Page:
Carotid Sinus

(redirected from carotid bulb)
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Related to carotid bulb: carotid artery, Carotid stenosis

carotid sinus

[kə′räd·əd ′sī·nəs]
An enlargement at the bifurcation of each carotid artery that is supplied with sensory nerve endings and plays a role in reflex control of blood pressure.

Carotid Sinus


(bulbus caroticus, sinus caroticus, the dilated area of the common carotid artery before bifurcation into its external and internal branches.

The carotid sinus is an important reflexogenic zone that plays a part in maintaining the constancy of arterial pressure, heart action, and blood gases content; it is the site of baroreceptors, which react to changes in blood pressure, and chemoreceptors, which react to changes in the chemical composition of the blood and in oxygen tension. The carotid sinus is innervated by the sensory branch of the glossopharyngeal nerve (sinus nerve, Hering’s nerve). Excitation of the nerve endings in the carotid sinus is the first link in the chain of the carotid reflexes.


References in periodicals archive ?
The intima-media thickness of right common carotid artery (CCA RT), left common carotid artery (CCA LT), right carotid bulb region (BULB RT), left carotid bulb region (BULB LT) and the Composite value increased from Healthy to Prediabetes to Diabetes.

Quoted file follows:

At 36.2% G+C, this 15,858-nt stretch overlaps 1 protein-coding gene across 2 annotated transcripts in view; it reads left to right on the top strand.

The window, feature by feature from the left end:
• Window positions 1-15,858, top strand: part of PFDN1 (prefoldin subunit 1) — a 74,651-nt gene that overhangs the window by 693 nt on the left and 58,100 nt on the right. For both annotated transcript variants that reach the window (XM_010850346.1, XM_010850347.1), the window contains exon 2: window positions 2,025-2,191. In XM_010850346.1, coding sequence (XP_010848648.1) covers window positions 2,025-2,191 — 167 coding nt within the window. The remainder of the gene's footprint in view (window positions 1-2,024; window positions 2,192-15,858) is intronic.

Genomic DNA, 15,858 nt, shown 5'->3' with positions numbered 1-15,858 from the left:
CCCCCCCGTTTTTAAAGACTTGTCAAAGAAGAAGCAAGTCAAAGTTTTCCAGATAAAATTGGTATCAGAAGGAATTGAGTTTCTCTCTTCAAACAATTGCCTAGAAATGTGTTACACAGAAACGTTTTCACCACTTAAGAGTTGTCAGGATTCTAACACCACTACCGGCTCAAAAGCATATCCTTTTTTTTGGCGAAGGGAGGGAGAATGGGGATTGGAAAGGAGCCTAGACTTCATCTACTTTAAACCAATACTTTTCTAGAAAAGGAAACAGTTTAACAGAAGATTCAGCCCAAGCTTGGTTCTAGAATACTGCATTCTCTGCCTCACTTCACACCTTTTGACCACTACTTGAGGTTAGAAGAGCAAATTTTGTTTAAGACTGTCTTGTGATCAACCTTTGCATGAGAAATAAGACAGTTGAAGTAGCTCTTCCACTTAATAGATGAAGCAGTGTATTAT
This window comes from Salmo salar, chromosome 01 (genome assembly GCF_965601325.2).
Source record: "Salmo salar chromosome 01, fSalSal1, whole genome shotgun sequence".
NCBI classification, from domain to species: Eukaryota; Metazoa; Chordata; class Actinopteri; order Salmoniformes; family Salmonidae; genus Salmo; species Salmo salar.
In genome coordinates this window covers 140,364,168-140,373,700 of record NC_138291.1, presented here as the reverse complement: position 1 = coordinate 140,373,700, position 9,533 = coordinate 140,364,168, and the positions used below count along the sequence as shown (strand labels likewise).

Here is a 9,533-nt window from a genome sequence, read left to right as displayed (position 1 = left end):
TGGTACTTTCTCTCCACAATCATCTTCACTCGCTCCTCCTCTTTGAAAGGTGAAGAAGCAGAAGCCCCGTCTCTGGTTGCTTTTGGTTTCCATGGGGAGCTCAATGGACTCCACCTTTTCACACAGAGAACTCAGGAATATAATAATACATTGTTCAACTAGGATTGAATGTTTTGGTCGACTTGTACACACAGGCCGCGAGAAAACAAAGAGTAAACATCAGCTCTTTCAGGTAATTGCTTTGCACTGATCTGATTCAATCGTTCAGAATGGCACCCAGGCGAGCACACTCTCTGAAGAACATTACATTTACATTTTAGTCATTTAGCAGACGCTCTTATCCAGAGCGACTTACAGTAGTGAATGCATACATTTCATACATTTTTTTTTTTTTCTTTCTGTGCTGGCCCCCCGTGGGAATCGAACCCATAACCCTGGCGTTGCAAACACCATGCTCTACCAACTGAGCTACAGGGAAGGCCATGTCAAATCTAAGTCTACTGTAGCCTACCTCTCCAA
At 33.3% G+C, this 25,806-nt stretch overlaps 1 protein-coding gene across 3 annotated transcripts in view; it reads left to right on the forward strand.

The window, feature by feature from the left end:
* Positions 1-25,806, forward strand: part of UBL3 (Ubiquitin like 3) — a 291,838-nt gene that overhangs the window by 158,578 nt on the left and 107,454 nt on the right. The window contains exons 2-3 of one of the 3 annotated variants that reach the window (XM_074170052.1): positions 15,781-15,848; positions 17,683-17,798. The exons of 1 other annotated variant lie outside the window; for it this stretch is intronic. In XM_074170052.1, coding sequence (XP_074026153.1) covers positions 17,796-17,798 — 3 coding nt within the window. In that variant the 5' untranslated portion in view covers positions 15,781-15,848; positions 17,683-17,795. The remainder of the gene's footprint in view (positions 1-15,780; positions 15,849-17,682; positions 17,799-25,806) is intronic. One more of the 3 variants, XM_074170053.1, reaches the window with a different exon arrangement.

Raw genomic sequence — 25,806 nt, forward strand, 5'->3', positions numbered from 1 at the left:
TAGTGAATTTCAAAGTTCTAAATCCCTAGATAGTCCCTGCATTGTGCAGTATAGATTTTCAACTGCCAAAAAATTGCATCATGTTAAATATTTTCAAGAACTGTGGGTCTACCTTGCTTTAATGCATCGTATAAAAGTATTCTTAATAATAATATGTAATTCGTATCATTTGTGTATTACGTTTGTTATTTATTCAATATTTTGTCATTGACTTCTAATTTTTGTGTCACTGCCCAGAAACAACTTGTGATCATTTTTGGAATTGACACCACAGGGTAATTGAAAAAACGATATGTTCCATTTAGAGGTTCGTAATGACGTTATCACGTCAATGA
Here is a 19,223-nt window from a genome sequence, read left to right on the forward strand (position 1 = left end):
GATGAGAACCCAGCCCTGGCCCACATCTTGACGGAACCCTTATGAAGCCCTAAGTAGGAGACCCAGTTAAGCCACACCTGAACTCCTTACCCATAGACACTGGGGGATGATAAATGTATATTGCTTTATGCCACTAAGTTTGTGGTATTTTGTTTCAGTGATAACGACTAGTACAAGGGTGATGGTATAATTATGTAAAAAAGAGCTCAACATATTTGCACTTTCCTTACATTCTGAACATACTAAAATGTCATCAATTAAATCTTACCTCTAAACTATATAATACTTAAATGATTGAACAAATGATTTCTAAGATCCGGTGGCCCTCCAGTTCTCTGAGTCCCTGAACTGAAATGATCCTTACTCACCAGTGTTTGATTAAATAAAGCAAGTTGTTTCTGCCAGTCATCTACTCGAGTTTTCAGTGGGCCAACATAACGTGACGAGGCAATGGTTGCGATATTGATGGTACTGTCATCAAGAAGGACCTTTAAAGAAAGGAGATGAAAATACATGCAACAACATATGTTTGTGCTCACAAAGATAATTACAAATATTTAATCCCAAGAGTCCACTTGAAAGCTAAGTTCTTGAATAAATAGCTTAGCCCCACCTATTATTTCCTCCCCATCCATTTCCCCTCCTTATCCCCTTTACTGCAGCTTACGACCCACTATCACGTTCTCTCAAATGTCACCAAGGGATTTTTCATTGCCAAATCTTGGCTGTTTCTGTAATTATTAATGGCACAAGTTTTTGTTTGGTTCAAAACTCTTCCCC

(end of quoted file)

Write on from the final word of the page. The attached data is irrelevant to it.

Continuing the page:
Bradycardia, related to manipulation of the carotid sinus baroreceptors located in the carotid bulb, may occur during the procedure just after the stent implantation and/or balloon angioplasty (Martinez-Fernandez et al.
Other exams which are important in the general evaluation-phase of a carotid bulb paragangliomas are endocrine study and 123I-MIBG scan.
Measurements were made at 12 carotid artery sites in each patient, including the near and far walls of the right and left common carotid artery, carotid bulb, and internal carotid artery.
These arteries have different origins, but after the origin they take the same course up the neck to the carotid bulb.
Measurement of the IMT was taken from the area one cm proximal to carotid bulb.
The use of contrast provides a clearer picture of intracranial circulation and downstream structures (for example, smaller vessels) and decreases artifact at the carotid bulb.
The cardinal physical finding is tenderness on palpation of the carotid bulb, sometimes accompanied by prominence or throbbing of the carotid pulse.
The transverse distal CCA about 2 cm inferior to the carotid bulb and free of plaque was used for our analysis.
Carotid bulb region values were negated from the study as this region is more prone for plaque formation.